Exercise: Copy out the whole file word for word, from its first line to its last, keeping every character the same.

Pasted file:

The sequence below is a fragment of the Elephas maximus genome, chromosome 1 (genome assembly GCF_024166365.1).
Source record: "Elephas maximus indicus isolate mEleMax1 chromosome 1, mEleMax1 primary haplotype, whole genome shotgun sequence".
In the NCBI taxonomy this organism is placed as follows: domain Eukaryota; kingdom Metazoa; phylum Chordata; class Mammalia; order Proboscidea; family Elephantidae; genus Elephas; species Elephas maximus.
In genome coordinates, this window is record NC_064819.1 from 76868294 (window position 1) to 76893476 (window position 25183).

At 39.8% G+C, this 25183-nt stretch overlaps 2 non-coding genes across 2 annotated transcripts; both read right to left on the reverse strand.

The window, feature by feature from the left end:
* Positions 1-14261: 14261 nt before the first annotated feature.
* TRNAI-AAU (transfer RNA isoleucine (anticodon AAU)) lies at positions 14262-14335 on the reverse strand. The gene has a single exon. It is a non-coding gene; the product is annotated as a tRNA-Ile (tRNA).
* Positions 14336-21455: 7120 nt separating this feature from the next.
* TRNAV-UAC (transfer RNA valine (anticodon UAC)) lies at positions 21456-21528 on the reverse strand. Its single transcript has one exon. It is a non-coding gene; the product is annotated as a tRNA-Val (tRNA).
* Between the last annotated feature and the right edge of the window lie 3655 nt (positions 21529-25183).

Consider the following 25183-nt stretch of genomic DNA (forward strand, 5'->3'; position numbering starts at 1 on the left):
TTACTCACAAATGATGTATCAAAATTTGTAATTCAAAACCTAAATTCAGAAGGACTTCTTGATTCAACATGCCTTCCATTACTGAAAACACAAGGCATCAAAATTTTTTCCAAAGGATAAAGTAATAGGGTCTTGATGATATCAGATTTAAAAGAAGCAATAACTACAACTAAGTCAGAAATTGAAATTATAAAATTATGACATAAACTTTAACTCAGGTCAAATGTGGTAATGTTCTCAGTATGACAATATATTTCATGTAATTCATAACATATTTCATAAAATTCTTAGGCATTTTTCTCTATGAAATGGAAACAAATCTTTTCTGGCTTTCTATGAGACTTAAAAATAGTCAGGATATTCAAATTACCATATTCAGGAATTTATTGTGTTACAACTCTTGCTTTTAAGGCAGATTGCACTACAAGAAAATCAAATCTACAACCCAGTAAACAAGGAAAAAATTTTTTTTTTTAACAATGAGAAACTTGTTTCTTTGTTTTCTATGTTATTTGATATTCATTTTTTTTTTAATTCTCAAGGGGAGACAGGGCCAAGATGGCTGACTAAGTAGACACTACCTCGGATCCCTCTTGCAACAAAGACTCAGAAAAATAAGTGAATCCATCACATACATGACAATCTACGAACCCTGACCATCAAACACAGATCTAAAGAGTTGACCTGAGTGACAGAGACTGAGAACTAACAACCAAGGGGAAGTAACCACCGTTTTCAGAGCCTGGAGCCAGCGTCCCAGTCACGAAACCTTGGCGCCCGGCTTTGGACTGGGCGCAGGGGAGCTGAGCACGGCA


The sequence below is a fragment of the Elephas maximus genome, chromosome 1 (genome assembly GCF_024166365.1).
Source record: "Elephas maximus indicus isolate mEleMax1 chromosome 1, mEleMax1 primary haplotype, whole genome shotgun sequence".
In the NCBI taxonomy this organism is placed as follows: domain Eukaryota; kingdom Metazoa; phylum Chordata; class Mammalia; order Proboscidea; family Elephantidae; genus Elephas; species Elephas maximus.
In genome coordinates, this window is record NC_064819.1 from 76868294 (window position 1) to 76893476 (window position 25183).

At 39.8% G+C, this 25183-nt stretch overlaps 2 non-coding genes across 2 annotated transcripts; both read right to left on the reverse strand.

The window, feature by feature from the left end:
* Positions 1-14261: 14261 nt before the first annotated feature.
* TRNAI-AAU (transfer RNA isoleucine (anticodon AAU)) lies at positions 14262-14335 on the reverse strand. The gene has a single exon. It is a non-coding gene; the product is annotated as a tRNA-Ile (tRNA).
* Positions 14336-21455: 7120 nt separating this feature from the next.
* TRNAV-UAC (transfer RNA valine (anticodon UAC)) lies at positions 21456-21528 on the reverse strand. Its single transcript has one exon. It is a non-coding gene; the product is annotated as a tRNA-Val (tRNA).
* Between the last annotated feature and the right edge of the window lie 3655 nt (positions 21529-25183).

Consider the following 25183-nt stretch of genomic DNA (forward strand, 5'->3'; position numbering starts at 1 on the left):
TTACTCACAAATGATGTATCAAAATTTGTAATTCAAAACCTAAATTCAGAAGGACTTCTTGATTCAACATGCCTTCCATTACTGAAAACACAAGGCATCAAAATTTTTTCCAAAGGATAAAGTAATAGGGTCTTGATGATATCAGATTTAAAAGAAGCAATAACTACAACTAAGTCAGAAATTGAAATTATAAAATTATGACATAAACTTTAACTCAGGTCAAATGTGGTAATGTTCTCAGTATGACAATATATTTCATGTAATTCATAACATATTTCATAAAATTCTTAGGCATTTTTCTCTATGAAATGGAAACAAATCTTTTCTGGCTTTCTATGAGACTTAAAAATAGTCAGGATATTCAAATTACCATATTCAGGAATTTATTGTGTTACAACTCTTGCTTTTAAGGCAGATTGCACTACAAGAAAATCAAATCTACAACCCAGTAAACAAGGAAAAAATTTTTTTTTTTAACAATGAGAAACTTGTTTCTTTGTTTTCTATGTTATTTGATATTCATTTTTTTTTTAATTCTCAAGGGGAGACAGGGCCAAGATGGCTGACTAAGTAGACACTACCTCGGATCCCTCTTGCAACAAAGACTCAGAAAAATAAGTGAATCCATCACATACATGACAATCTACGAACCCTGACCATCAAACACAGATCTAAAGAGTTGACCTGAGTGACAGAGACTGAGAACTAACAACCAAGGGGAAGTAACCACCGTTTTCAGAGCCTGGAGCCAGCGTCCCAGTCACGAAACCTTGGCGCCCGGCTTTGGACTGGGCGCAGGGGAGCTGAGCACGGCA